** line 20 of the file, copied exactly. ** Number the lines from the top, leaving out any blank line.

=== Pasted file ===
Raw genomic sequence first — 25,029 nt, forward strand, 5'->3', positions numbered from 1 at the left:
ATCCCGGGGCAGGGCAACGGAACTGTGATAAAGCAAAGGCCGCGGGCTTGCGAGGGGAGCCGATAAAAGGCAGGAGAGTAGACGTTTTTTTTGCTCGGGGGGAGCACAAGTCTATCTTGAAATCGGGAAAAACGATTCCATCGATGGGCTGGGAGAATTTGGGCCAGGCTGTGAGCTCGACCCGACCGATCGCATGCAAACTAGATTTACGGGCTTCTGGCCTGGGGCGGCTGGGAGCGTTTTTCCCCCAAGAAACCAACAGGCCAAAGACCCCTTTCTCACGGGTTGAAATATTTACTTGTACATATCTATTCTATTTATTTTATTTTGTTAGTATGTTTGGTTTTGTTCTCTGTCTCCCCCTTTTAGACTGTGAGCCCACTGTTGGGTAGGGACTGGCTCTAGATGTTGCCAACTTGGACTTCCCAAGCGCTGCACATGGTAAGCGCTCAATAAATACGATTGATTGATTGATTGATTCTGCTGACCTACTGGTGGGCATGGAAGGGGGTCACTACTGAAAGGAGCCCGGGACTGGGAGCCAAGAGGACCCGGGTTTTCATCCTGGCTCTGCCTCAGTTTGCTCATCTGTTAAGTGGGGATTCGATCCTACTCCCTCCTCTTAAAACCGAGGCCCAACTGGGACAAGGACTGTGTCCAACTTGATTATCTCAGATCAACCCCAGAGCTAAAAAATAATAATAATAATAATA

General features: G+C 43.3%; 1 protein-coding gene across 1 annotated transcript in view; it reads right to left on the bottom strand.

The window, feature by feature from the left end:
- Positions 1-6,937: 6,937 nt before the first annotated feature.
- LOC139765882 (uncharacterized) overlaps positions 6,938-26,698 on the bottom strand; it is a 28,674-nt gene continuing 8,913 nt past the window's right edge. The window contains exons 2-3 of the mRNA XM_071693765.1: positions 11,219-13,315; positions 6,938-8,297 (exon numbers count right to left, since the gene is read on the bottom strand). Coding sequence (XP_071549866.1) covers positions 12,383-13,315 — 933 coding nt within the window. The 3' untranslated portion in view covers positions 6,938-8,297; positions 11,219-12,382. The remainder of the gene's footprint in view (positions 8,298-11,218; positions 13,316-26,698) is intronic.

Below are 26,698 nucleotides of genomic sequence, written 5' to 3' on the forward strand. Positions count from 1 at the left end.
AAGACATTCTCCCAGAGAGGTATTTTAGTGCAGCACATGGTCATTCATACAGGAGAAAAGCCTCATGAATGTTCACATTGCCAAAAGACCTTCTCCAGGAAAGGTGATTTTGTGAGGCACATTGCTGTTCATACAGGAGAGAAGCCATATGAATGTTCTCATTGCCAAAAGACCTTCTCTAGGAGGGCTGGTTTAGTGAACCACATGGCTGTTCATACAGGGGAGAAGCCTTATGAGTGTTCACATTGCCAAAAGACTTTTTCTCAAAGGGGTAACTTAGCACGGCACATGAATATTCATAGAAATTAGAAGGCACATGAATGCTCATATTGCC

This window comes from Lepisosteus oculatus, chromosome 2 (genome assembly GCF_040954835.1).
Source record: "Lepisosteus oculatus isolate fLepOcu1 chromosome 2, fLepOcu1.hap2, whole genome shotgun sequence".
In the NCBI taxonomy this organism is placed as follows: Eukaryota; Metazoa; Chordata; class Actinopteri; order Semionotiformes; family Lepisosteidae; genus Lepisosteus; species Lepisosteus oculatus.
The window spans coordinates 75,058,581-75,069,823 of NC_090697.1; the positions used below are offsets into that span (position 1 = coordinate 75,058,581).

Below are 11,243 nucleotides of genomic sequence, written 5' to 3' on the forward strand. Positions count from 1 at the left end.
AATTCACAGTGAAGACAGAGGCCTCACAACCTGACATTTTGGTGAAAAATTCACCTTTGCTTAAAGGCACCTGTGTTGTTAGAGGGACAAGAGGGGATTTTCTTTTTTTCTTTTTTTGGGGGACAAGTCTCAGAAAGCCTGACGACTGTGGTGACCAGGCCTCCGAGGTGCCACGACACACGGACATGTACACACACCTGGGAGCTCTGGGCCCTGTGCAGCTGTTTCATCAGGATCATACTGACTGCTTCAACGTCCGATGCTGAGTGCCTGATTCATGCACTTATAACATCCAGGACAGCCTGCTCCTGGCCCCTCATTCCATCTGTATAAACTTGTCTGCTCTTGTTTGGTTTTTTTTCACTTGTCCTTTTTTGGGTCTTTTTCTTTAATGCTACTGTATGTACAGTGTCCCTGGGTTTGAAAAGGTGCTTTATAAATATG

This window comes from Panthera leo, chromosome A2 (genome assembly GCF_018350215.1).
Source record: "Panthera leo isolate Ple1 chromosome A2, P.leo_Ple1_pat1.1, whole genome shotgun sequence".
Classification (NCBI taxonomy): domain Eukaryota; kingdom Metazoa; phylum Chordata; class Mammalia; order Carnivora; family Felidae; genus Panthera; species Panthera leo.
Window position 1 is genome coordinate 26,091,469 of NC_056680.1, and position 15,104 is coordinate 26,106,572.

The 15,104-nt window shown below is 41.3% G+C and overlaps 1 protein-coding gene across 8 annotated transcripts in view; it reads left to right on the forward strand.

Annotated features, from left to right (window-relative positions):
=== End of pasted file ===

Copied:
Annotated features, from left to right (window-relative positions):